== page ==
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Monday, 15 October 1973
Page: 2123


Mr Snedden asked the Minister for Social Security, upon notice:

(1)   What is the intended function of the work preparation centres approved for Melbourne and Sydney to cater for mildly mentally retarded school leavers.

(2)   What categories of staff will be employed at these centres, and in what numbers.

(3)   How many persons is it estimated will attend these centres in the first 3 years of their operation.

(4)   Where will these centres be located.

(5)   What is the estimated annual cost of running these centres.


Mr Hayden - The answer to the honourable member's question is as follows:

(1)   To provide social and vocational assessment and training designed to prepare mildly mentally retarded school leavers for suitable employment.

(2)   The Melbourne Centre will employ- 1 Sessional Psychiatrist 1 Sessional Clinical Psychologist 2 Sessional Remedial Teachers 1 Executive Officer 1 Social Worker (number of positions will be dependent on the size of the case-load) 1 Senior Vocational Counsellor 1 Welfare Officer 1 Workshop Manager 2 Foremen 4 Instructors 1 Storeman 1 Liaison Officer 1 Clerical Assistant 2 Typists 1 Labourer

The proposed staffing for the Sydney Centre includes - 1 Sessional Medical Consultant 1 Sessional Clinical Psychologist 2 Sessional Remedial Teachers 1 Executive Officer 1 Case Work Coordinator (Psychologist) 1 Social Worker (Number of positions will be dependent on the size of the case-load) 1 Senior Vocational Counsellor 1 Welfare Officer 1 Workshop Manager 2 Foremen 4 Instructors 1 Storeman 2 Clerical Assistants 1 Typist 1 Labourer

(3)   Because of the experimental nature of the project it would be difficult to estimate numbers. The initial case-load will be around Sydney 50, Melbourne 40.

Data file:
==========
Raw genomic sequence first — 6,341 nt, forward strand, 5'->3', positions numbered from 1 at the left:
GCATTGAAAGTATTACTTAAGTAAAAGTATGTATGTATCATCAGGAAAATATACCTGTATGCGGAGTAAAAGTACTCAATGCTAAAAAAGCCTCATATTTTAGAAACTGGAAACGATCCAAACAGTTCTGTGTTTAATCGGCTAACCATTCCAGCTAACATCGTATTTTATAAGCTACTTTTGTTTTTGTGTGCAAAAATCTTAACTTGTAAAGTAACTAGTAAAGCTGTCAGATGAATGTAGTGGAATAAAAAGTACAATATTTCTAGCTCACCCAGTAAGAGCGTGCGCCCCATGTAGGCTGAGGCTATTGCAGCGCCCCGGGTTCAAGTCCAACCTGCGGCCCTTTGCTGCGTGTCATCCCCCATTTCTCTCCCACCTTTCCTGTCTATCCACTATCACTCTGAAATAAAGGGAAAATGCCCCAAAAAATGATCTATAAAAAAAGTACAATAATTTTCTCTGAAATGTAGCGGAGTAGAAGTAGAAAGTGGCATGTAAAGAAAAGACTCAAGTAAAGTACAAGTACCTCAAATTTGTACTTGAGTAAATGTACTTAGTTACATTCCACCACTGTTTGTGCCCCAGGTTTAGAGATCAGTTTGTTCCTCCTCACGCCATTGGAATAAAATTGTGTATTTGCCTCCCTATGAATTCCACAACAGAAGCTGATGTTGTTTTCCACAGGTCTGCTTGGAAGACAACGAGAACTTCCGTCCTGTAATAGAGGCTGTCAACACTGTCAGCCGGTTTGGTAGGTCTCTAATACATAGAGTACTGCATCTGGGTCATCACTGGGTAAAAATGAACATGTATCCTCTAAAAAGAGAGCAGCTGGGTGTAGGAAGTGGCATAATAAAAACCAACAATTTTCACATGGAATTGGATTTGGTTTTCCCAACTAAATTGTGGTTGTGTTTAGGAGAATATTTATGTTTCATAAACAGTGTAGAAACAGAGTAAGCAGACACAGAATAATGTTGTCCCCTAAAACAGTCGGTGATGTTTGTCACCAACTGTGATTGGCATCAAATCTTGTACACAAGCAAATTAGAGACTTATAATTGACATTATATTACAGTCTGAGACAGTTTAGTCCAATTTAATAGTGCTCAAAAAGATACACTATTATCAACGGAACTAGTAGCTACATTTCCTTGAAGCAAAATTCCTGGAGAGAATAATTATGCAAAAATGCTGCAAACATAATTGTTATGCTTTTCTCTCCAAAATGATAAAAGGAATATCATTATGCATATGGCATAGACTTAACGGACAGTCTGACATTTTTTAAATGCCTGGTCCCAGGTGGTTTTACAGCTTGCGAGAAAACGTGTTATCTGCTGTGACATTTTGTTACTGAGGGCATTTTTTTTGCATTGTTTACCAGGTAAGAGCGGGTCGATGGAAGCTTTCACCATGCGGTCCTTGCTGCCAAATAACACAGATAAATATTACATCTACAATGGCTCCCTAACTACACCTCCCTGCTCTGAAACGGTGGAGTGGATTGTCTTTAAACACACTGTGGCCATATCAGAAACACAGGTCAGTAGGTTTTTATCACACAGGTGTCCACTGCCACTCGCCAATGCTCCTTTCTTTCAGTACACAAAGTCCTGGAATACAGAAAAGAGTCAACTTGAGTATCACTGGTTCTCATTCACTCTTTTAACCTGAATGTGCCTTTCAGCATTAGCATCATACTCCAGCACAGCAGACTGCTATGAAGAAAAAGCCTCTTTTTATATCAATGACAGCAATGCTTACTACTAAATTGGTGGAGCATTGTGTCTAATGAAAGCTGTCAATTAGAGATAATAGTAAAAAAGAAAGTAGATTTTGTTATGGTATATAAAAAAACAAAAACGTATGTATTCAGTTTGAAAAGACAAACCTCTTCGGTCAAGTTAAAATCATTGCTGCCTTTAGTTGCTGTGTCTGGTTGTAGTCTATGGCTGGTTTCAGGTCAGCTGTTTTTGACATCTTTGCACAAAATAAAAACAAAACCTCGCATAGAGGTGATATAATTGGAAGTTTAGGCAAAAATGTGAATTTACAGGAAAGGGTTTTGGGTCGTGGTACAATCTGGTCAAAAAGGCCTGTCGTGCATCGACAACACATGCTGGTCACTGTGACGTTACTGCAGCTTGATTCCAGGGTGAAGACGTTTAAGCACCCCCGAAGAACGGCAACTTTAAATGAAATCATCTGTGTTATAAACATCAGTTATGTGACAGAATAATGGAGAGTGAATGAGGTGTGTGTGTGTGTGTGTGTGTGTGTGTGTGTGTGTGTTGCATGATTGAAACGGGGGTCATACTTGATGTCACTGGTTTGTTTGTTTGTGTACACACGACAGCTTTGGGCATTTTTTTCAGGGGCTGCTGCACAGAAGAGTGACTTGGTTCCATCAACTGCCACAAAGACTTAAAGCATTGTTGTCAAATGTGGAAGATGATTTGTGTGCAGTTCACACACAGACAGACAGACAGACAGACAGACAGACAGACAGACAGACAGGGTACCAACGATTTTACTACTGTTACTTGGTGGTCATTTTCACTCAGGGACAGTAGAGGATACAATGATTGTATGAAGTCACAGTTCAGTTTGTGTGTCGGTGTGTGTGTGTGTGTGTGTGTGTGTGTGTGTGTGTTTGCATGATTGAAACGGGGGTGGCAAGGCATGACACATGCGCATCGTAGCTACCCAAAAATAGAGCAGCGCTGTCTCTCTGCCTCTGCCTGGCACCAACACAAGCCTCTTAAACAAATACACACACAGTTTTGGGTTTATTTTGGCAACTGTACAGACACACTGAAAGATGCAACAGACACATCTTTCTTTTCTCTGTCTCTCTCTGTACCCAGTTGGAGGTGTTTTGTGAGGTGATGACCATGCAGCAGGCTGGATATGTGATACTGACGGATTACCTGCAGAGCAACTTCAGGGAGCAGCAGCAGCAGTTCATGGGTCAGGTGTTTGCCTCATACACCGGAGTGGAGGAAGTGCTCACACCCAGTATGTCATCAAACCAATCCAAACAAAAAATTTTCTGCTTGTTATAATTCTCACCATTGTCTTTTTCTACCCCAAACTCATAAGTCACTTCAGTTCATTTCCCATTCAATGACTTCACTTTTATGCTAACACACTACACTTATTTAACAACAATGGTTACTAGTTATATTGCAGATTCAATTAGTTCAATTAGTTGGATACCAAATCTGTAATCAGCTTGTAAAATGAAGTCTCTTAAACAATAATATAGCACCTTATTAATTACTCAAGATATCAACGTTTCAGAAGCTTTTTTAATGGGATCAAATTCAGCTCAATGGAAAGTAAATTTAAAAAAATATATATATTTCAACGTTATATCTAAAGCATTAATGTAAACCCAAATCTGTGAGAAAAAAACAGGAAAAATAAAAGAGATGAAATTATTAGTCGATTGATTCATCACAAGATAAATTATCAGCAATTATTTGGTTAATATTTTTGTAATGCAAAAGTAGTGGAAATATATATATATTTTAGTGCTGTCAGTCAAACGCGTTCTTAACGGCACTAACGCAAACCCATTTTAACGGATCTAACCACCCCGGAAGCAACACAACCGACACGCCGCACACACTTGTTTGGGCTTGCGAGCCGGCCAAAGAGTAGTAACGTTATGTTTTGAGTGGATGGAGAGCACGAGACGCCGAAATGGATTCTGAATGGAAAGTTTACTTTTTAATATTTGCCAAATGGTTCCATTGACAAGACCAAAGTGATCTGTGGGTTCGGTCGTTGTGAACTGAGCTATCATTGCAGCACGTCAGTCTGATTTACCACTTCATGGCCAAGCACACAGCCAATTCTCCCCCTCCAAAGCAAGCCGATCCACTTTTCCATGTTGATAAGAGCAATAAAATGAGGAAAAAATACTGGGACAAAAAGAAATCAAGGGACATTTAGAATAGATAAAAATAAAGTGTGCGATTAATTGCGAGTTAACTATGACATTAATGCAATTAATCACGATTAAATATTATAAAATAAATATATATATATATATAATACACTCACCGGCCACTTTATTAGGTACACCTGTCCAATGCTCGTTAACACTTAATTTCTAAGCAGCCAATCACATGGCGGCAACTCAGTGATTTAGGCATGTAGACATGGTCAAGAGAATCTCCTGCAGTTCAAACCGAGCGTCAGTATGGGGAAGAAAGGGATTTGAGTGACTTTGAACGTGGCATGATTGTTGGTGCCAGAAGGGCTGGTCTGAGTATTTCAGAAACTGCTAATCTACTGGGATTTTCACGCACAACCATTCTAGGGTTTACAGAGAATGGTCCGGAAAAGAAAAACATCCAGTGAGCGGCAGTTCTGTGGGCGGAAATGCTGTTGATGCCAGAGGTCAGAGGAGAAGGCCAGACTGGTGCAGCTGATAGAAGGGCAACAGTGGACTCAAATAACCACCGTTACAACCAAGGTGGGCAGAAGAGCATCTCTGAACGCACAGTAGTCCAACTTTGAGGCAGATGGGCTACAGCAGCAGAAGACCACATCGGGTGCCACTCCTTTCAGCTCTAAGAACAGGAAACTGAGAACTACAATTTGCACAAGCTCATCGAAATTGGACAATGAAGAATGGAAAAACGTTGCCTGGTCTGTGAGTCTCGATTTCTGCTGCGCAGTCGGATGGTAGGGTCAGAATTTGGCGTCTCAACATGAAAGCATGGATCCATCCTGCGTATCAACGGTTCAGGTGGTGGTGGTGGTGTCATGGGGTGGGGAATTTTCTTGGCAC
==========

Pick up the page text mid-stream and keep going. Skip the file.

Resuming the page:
(4)   Initially, at South Yarra, Victoria, and Granville, New South Wales.

(5)   The estimated total annual cost of running both of these centres is approximately $356,000.

Hospital Benefits Funds (Question No. 904)


Mr Scholes (CORIO, VICTORIA) asked the Minister for Social

Security, upon notice:

(1)   How many hospital benefits fund contributors are on the special accounts list in each State.

(2)   How many of these contributors are from each fund.

(3)   Are their contributions retained by the fund or paid to the Government.

(4)   What is the annual contribution paid by them.

(5)   What percentage of (a) all hospital benefits fund contributors and (b) hospital benefits fund special account contributors is covered by each hospital benefits fund in each State.

(6)   What requirements must be met before a contributor can be placed on the special account list.

(7)   Does the Government have any check on the inclusion of patients on the special account list.

(8)   What percentage of (a) hospital and (b) medical costs of special account contributors is met by the Government.

(9)   Are persons who are not contributors to health insurance funds and who are chronically ill eligible to receive the same assistance as special account contributors from the Government.


Mr Hayden - The answer to the honourable member's question is as follows: